Our programme Coastal Curriculum reflects the diverse nature of PCF’s work relating to coastal issues and opportunities. Workshops can be in school or at a coastal site, and we are happy to work across all key stages.

  • Science Technology Engineering and Maths (STEM)

PCF is the home of Marine Energy Wales (MEW) and the Marine Energy Test Area (META) project.  We can offer an in-school workshop suitable for KS2 or KS3 which develop pupils understanding of renewable energy and the development of marine energy generation.

With support from MEW members, we can arrange field trips for your school to marine energy devices so pupils can see the innovation in this exciting sector for themselves and meet with people at the forefront of this emerging sector.

  • Humanities

We can organise field trips to the coast for pupils and students. Pupils can find out how geography and history have shaped our coast and communities. With expert contributors from PCF’s network, groups can observe the processes at work and the management of our changing coastline. There are opportunities to study the coastal history, current human use of marine environment and its impacts.

  • Careers and Business

PCF offers links to coastal businesses from large employers such as the Port of Milford Haven to smaller enterprises in a wide range of sectors. Pembrokeshire’s location offers challenges to creating a vibrant economy but there are opportunities and rewarding careers by or on the sea.


PCF’s programme is led by Tim Brew, a qualified teacher and STEM ambassador. PCF’s network and Marine Energy Wales members provide a valuable network of individuals and organisations involved around our coast to give your pupils an authentic insight into their work.

Case Studies

Marine Energy 

Golden Grove School, Pembroke

Year 5/6 pupils from Golden Grove School visited Carew Tidal Mill near Pembroke.  This is an intact example of a 19th-century tidal mill.  Pupils find out about how the power of the tides was harnessed to produce flour from wheat grain.  At the cutting edge of technology at the time of its construction, it is the forerunner of modern Tidal schemes such as the proposed Swansea Bay Tidal Lagoon.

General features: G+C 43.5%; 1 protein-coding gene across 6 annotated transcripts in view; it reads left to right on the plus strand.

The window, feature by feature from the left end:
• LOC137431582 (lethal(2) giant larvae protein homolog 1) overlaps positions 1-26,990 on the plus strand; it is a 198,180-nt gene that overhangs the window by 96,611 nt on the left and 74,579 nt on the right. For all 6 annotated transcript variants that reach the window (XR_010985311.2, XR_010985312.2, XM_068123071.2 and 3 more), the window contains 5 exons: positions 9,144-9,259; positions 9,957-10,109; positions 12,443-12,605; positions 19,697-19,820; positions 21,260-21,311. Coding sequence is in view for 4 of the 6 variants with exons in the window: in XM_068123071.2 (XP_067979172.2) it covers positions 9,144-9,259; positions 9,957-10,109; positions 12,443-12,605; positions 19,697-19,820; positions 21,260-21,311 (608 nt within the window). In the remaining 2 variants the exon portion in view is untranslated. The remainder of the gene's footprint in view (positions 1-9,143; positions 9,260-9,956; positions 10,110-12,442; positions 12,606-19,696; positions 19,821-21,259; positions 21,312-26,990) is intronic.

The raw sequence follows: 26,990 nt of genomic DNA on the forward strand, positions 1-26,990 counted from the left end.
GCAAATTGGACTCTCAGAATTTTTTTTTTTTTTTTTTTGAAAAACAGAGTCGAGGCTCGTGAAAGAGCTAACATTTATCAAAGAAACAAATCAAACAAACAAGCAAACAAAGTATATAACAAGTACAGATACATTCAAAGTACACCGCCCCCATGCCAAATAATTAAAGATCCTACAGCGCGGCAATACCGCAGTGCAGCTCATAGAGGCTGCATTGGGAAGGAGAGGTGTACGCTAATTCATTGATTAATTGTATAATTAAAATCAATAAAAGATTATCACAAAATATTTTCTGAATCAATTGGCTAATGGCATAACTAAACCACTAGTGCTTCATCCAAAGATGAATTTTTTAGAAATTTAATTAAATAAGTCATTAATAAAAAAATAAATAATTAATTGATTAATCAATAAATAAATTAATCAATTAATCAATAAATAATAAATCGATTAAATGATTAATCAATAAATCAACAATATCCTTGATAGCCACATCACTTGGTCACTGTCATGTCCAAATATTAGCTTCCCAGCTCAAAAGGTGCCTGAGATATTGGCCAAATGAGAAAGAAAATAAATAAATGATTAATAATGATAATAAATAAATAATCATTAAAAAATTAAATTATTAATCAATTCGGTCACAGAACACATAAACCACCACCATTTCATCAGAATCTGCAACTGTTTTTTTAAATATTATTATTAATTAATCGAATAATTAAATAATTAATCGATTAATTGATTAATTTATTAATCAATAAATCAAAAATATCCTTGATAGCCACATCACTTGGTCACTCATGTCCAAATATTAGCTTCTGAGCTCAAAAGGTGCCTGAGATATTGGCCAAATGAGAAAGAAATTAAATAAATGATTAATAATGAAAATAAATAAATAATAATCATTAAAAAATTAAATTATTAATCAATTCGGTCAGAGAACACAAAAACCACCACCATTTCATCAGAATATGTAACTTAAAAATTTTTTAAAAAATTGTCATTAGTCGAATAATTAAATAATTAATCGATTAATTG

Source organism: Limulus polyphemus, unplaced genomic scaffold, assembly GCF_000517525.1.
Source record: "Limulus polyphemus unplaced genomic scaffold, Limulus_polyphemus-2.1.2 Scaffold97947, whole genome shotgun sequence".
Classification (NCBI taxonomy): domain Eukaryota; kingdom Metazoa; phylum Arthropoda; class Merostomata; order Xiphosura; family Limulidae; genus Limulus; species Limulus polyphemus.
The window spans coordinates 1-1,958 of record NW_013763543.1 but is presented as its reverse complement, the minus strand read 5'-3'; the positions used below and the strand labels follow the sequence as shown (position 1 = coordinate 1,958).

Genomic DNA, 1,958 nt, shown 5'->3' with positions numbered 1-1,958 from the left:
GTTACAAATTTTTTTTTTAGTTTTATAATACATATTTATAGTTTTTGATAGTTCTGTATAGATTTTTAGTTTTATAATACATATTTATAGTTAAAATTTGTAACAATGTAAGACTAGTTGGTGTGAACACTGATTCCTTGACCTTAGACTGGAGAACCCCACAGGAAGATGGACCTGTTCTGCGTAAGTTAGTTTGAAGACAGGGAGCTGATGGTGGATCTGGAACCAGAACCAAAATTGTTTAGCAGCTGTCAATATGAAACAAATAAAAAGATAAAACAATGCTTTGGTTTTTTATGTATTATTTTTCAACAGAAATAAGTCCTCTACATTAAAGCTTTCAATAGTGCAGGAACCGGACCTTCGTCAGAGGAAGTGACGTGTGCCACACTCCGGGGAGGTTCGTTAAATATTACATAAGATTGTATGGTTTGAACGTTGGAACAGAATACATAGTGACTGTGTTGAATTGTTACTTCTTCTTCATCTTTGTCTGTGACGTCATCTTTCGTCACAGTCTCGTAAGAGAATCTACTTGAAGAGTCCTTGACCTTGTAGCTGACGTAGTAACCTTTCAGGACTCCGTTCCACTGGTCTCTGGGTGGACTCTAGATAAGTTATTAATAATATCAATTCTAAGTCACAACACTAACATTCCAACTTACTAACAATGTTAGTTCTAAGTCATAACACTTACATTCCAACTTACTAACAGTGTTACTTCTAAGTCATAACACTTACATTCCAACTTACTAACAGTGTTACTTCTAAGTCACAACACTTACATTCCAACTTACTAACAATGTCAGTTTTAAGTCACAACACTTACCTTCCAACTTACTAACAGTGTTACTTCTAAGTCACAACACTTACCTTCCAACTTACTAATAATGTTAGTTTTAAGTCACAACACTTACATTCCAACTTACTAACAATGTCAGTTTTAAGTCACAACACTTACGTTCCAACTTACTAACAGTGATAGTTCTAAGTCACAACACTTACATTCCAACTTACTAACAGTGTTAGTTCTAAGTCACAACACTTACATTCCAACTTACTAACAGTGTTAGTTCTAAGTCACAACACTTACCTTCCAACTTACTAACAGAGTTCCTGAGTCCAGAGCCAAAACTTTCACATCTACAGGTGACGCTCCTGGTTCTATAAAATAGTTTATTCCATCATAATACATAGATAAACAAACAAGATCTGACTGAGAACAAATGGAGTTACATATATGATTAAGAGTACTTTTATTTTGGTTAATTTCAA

Pupils then visited Milford Haven to see Marine Power Systems (MPS) WaveSub device.  Pupils heard first hand from engineers who worked on the device and found out how its components worked together to capture the energy from the Waves. 

This trip was part of a series of similar trips, other schools that also took part in similar fieldwork were Lamphey CP, St Florence VC, Haverfordwest VC.

This work was made possible by a partnership between PCF, MPS, Darwin Science, Pembrokeshire College, Carew Castle and Tidal Mill (PCNPA), funding for school transport was provided by the Bluestone Foundation.

Pupils from Golden Grove visiting the Wave Sub device

Coastal Challenge Days

3 secondary schools and 7 primary schools took part in Coastal Challenge Days to find out about the management of coastal areas around Pembrokeshire.  We worked alongside stakeholders from around the coast to give pupils a glimpse into their different perspectives.

Ysgol Bro Gwaun, Fishguard

Year 10/11 geography pupils from Ysgol Bro Gwaun visited two locations to look at erosion and coastal management. Students participated in workshops led by Consultant Geologist Dr Sid Howells Pembrokeshire Coast National Park Ranger Ian Meopham, and PCF. Students learned about the physical processes that have shaped Newgale, the coastal features that can be observed and the human uses of the site. Pupils were asked to consider the impact of the movement of the shingle bank on the road. Pupils proposed their own solutions and these were compared to the proposals that went for consultation. At Abermawr pupils were able to observe erosion from natural processes, as well as geological evidence for changes in sea level. Consideration was also given to the impacts of tourism at the two locations.

St Florence School

Year 5 and 6 from St Florence School looked at the management of two very different coastal locations, The National Trust’s Stackpole Estate and The Castlemartin firing range.

In the morning pupils found out from NT Ranger Tom about the creation of the Lily Ponds on the estate. They found out about the aims of the National Trust, how they manage the area for wildlife and visitors.  Pupils completed a mapping exercise as they walked past the lily ponds to Broadhaven beach, where they did a Beach Clean with Alex from the NT.

In the afternoon pupils met with Stephen who works at Castlemartin Range.  Pupils learned about the history of the Range and what it is used for.  Pupils got the chance to see armoured vehicles firing on the Range.  Pupils were surprised to find out about how important the Range is for wildlife, and that some species thrive amongst the firing.

Ysgol Bro Gwaun at Newgale beach
St Florence pupils on the National Trust's Stackpole Estate